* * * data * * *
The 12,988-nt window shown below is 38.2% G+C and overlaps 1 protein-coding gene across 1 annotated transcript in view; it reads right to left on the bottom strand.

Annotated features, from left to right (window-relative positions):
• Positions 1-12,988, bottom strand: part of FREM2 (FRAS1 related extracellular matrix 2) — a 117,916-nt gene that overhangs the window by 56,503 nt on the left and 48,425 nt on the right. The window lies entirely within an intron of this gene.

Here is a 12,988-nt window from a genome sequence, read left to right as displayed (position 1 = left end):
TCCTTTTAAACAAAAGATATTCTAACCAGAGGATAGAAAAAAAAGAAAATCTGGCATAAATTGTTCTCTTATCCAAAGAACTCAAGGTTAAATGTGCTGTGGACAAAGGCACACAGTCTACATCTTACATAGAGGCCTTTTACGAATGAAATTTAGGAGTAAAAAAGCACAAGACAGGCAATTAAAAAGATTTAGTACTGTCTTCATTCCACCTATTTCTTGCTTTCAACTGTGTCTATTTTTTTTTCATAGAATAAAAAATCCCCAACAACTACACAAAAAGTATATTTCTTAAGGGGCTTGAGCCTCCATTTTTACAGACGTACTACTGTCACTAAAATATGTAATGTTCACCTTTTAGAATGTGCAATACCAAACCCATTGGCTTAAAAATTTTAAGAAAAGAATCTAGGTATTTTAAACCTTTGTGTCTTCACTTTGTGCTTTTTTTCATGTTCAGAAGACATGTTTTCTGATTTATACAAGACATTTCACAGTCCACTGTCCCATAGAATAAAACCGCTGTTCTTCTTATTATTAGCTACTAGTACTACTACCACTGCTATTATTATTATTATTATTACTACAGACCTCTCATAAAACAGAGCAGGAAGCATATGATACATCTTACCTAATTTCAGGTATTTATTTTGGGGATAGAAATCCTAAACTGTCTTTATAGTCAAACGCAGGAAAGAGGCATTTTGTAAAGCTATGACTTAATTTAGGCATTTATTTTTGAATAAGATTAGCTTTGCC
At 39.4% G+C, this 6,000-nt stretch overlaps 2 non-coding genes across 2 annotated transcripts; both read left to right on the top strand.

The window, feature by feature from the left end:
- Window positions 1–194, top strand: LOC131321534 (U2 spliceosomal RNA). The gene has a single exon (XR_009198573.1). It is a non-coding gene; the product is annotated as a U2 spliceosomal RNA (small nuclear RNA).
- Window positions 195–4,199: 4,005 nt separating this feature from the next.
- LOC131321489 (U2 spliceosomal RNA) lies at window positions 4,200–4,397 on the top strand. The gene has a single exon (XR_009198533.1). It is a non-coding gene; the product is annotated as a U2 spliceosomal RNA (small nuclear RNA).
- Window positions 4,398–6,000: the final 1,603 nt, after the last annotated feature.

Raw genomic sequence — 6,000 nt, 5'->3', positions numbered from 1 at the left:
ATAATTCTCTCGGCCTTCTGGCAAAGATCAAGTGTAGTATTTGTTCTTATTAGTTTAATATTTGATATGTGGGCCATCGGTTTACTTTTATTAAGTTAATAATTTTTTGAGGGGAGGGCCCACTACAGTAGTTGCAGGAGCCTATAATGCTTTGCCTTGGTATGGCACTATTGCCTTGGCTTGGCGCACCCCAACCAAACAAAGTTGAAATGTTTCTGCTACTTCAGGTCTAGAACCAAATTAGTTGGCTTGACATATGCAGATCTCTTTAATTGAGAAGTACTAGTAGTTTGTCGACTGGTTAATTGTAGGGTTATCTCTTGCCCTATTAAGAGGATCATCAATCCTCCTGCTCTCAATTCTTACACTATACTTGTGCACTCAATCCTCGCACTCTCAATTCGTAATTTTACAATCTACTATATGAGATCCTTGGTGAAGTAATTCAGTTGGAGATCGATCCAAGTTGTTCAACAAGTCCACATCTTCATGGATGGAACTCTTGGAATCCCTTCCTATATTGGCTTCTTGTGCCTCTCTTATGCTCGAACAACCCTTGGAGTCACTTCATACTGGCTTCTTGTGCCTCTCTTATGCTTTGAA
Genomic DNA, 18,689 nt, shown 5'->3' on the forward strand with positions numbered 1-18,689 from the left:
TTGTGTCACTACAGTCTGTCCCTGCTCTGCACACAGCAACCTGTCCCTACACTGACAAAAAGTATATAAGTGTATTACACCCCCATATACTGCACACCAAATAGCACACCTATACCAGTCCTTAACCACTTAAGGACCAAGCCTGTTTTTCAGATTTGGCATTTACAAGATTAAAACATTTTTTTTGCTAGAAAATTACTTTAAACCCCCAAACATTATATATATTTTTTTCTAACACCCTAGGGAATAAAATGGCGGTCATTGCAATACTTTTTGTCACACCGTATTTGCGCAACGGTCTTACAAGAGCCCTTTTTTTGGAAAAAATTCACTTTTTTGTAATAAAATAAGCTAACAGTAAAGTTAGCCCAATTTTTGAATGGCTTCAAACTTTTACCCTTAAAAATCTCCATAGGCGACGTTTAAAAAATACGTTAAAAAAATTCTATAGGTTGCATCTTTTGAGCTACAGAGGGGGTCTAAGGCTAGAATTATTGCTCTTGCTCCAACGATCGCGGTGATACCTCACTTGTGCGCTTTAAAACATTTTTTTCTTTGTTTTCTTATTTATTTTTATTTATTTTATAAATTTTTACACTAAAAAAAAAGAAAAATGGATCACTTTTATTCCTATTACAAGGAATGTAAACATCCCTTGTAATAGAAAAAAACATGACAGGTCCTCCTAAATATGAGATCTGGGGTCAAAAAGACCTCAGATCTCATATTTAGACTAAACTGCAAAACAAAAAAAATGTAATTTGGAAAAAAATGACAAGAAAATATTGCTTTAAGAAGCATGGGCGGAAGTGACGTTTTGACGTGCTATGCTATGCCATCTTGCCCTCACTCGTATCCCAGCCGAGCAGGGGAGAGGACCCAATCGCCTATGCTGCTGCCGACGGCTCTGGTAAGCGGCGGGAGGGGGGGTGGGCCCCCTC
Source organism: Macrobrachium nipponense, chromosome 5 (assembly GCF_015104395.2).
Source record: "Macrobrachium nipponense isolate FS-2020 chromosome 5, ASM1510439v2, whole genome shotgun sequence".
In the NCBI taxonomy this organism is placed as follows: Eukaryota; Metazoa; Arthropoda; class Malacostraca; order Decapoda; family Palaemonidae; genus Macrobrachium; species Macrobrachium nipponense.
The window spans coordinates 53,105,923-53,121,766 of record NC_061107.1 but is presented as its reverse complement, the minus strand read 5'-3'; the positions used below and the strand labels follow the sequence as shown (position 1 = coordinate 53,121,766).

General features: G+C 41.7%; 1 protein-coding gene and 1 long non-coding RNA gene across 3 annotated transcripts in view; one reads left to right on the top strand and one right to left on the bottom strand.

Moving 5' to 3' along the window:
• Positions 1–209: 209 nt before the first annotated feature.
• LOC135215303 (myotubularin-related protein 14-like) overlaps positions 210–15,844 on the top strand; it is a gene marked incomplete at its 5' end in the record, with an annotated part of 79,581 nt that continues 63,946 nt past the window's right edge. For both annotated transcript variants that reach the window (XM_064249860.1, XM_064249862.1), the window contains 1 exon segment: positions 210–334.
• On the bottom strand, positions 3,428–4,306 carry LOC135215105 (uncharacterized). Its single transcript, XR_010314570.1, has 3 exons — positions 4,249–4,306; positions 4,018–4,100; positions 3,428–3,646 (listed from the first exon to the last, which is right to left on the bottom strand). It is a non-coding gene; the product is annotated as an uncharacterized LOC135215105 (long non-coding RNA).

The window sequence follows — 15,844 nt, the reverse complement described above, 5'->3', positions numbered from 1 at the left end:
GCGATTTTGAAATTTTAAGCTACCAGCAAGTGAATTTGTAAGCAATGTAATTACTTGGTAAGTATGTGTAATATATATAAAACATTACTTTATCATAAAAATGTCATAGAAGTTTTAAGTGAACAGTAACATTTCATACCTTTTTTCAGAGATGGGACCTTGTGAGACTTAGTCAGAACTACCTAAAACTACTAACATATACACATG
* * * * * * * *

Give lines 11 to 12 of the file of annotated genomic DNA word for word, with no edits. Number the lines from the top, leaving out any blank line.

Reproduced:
- Window positions 4,398–6,000: the final 1,603 nt, after the last annotated feature.

Raw genomic sequence — 6,000 nt, 5'->3', positions numbered from 1 at the left: